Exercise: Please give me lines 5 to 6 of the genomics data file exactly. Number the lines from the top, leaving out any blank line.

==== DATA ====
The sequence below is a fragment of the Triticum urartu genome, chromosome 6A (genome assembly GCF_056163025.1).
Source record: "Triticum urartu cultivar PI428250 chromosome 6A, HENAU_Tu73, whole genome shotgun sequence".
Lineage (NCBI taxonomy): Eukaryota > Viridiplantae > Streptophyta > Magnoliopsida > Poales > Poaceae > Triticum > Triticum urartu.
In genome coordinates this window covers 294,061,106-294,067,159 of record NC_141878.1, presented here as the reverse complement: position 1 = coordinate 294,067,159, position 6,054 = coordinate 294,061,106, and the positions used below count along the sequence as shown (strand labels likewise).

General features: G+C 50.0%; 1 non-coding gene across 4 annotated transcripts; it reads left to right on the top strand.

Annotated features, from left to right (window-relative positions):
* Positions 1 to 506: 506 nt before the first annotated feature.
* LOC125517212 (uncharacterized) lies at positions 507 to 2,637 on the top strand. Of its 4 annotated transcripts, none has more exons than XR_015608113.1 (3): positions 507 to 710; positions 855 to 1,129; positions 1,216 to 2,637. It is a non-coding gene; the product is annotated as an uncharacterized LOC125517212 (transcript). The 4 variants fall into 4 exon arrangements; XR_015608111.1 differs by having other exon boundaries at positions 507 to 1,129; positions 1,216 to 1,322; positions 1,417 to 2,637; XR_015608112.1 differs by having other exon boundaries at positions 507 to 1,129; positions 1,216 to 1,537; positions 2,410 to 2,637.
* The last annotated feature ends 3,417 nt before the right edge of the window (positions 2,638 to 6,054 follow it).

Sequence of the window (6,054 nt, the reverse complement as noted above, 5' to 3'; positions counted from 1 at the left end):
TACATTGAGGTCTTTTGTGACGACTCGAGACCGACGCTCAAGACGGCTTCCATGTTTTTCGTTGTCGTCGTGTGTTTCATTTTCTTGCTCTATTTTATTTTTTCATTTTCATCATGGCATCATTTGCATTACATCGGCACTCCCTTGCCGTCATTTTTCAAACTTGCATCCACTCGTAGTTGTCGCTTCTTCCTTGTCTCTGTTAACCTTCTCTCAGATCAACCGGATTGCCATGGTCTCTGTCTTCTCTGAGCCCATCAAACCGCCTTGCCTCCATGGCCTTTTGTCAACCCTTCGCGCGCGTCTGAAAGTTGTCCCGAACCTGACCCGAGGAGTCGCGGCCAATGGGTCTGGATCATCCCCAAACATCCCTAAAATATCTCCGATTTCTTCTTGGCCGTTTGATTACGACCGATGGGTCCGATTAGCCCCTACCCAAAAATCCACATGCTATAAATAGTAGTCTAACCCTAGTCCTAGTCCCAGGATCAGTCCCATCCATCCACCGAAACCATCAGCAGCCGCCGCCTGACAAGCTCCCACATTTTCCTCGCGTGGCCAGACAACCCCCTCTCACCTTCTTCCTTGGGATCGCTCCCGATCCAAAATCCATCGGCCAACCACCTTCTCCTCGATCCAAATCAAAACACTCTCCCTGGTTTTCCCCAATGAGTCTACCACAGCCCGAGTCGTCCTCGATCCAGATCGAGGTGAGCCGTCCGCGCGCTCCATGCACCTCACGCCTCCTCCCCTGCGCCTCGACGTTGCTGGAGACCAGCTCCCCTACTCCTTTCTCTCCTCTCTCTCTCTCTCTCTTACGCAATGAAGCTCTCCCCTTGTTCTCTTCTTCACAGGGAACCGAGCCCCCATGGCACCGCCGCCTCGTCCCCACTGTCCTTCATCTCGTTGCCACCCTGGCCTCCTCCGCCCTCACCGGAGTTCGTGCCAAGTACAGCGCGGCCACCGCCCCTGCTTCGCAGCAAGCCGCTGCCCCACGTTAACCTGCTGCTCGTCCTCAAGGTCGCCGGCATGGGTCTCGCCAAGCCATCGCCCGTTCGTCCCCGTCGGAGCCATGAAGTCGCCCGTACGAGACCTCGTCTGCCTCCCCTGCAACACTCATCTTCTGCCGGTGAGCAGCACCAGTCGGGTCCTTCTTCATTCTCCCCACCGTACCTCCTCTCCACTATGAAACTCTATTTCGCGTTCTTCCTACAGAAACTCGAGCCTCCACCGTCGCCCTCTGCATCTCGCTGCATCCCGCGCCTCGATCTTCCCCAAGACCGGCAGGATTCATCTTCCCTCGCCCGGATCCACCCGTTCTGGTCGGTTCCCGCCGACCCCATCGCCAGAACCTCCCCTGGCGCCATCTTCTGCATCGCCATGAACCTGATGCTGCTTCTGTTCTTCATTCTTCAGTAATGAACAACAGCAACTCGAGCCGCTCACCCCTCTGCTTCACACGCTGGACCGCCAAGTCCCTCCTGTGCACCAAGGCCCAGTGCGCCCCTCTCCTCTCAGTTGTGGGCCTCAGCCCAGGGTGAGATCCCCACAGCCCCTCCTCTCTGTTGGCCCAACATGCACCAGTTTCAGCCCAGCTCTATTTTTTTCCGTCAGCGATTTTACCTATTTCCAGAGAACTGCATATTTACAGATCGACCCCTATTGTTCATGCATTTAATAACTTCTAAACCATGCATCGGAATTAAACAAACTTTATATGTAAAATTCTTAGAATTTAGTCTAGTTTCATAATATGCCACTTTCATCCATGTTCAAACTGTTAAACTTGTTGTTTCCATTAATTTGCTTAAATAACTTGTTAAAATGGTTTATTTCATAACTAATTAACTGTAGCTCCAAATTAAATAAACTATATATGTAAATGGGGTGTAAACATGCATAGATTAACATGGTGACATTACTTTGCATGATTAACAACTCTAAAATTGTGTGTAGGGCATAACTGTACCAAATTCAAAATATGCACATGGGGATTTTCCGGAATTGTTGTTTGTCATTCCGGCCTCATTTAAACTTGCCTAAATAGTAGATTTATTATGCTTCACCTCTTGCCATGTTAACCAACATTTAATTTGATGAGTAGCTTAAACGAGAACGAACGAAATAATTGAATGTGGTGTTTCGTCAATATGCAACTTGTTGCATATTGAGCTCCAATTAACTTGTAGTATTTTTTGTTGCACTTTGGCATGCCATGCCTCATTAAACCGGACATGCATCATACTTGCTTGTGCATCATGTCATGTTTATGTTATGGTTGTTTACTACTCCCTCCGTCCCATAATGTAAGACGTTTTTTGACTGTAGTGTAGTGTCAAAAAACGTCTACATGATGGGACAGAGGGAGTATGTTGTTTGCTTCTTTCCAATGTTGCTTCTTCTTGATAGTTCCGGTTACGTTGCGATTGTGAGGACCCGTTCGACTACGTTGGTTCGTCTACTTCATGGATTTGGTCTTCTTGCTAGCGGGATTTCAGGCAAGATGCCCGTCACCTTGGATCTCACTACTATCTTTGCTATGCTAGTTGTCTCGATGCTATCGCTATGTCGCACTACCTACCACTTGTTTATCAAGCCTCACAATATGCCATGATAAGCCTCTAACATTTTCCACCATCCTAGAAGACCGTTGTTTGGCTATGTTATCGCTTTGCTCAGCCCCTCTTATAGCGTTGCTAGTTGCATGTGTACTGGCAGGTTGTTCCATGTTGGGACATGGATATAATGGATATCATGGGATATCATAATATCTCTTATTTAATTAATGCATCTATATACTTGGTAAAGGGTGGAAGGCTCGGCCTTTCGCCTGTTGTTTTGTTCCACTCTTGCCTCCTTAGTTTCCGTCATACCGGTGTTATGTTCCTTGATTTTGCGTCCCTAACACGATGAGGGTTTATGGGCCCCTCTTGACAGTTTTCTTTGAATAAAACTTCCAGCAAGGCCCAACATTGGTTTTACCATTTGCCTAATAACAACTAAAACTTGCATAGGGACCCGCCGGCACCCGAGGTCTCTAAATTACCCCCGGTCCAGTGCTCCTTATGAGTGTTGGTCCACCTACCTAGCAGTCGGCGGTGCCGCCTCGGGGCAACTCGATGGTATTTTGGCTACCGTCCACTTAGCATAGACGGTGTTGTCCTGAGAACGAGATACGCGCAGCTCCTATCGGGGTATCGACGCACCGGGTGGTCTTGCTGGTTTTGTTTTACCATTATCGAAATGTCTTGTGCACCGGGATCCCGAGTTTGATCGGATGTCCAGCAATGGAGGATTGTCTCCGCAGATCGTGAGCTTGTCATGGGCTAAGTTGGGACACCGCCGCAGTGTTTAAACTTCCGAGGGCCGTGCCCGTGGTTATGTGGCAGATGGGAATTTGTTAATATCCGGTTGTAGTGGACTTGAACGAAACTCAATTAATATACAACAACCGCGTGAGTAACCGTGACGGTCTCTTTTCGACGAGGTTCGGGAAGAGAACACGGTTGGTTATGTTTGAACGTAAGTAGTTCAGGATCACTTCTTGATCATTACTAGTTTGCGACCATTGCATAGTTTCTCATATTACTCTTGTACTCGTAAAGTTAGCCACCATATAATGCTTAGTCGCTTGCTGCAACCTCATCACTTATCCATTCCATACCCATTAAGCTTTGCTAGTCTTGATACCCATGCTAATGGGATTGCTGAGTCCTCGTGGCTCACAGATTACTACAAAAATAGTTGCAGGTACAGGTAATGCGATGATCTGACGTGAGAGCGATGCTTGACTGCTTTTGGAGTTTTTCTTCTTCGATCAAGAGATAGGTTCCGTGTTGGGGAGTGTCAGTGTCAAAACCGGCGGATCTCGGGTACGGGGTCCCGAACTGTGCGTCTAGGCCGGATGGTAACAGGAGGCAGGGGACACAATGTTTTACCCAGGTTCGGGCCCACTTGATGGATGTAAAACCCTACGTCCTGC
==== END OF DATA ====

General features: G+C 50.0%; 1 non-coding gene across 4 annotated transcripts; it reads left to right on the top strand.

Annotated features, from left to right (window-relative positions):